WASHINGTON, D.C. — More states are challenging or banning certain books in schools and universities nationwide.
The American Library Association (ALA) says these books are typically about racial equity, have minorities as protagonists or address LGBTQ+ issues.
Some members of Congress are reviewing how this effort at the state level is impacting free speech in our schools.
Several high school students told lawmakers that the books being banned or challenged silences the perspective of minorities.
“I want to learn about my friends even if I disagree with them. I want us understand one another but right now my intellectual freedom and other students’ intellectual freedoms are not being supported or fought for,” said Shreya Mehta, high school student from Richland, Washington.
They believe these books can help students address diversity and even reduce bullying.
“A slideshow presentation at the beginning of the school year telling kids to be kind is not enough,” said Christina Ellis, high school student from York County, Pennsylvania. “These books can help educate kids on various cultures and ways of life and we need to rely on our trained educators to handle teaching these difficult and hard topics.”
The American Library Association recorded more than 700 challenges to remove nearly 1,600 books from public schools, libraries, and universities last year.
The organization says that was the highest number of attempted book bans in the 20 years that it’s been tracking this information.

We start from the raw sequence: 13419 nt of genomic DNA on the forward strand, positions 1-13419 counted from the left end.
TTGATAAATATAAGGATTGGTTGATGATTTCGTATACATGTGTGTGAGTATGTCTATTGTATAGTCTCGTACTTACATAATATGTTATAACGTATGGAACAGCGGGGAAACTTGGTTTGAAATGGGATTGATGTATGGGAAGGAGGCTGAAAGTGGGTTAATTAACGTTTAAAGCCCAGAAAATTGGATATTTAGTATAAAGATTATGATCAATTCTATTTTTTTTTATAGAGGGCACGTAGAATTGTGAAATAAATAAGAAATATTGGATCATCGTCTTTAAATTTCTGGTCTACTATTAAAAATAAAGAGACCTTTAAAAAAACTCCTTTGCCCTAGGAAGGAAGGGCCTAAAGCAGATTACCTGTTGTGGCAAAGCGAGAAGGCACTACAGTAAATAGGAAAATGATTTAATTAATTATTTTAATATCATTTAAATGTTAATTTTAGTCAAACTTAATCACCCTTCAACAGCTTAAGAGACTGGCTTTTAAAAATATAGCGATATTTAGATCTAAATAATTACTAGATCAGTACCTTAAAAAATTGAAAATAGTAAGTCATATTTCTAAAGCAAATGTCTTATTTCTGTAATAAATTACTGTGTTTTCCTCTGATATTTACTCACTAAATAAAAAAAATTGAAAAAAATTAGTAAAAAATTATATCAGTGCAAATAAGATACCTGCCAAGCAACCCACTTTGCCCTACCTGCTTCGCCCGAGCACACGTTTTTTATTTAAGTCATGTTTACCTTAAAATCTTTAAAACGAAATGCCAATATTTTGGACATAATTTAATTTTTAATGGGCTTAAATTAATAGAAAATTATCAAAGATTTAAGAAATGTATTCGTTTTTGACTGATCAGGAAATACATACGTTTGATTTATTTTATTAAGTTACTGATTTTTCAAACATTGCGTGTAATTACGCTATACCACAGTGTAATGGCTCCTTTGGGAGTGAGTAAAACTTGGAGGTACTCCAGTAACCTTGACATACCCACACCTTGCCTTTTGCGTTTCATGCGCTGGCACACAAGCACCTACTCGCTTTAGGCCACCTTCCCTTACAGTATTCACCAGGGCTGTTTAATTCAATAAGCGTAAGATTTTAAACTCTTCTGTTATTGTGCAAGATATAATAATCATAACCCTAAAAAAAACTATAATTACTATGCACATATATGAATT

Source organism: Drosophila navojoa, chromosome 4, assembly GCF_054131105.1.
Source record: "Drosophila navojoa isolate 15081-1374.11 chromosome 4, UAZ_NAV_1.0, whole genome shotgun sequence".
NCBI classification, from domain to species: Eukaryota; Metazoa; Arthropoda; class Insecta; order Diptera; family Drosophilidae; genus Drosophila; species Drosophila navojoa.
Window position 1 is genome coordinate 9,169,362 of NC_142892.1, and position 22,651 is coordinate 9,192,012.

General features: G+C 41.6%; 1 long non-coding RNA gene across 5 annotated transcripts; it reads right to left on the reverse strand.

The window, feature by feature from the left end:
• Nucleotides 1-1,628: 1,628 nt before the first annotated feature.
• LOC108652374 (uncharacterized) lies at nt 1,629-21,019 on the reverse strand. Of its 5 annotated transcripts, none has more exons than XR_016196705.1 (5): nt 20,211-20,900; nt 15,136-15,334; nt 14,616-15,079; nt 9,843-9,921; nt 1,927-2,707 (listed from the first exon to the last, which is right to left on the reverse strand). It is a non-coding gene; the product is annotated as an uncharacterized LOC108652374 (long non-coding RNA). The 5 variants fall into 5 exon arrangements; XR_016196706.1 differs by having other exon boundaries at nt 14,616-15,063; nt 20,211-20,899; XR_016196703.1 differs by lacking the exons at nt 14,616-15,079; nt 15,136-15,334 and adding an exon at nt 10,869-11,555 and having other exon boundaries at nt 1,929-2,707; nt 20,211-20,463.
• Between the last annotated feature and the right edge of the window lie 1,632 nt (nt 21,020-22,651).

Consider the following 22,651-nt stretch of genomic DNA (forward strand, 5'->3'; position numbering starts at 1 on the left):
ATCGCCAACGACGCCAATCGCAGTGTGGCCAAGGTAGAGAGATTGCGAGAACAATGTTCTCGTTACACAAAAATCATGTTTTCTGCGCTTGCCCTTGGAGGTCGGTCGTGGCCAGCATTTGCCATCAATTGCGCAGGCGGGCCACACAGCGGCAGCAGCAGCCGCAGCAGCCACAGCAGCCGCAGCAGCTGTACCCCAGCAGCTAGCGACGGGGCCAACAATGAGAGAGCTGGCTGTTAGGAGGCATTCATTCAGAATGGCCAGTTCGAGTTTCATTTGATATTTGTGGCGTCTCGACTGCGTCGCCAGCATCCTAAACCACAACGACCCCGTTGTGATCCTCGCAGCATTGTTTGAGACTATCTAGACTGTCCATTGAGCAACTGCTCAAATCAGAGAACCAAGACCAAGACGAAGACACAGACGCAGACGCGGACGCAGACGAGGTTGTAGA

Some lawmakers say banning books is censoring First Amendment protections in schools, but others believe parents should have input on the type of books their children read.
Some panelists say a similar censorship issue is happening on college campuses with overly broad speech policies.
“Overly broad speech policies where basically offensive speech is forbidden and if offensive speech is forbidden, there’s a lot of things you can’t talk about basically anything that’s controversial in our social lives, so they use biased response teams to enforce this which allows any member of the campus community to file a complaint,” said Dr. Jonathan Pidluzny with the American Council of Trustees and Alumni.
The American Library Association said its list is just a snapshot of banned books because more 80 percent of book challenges aren’t reported or don’t make it onto the news.
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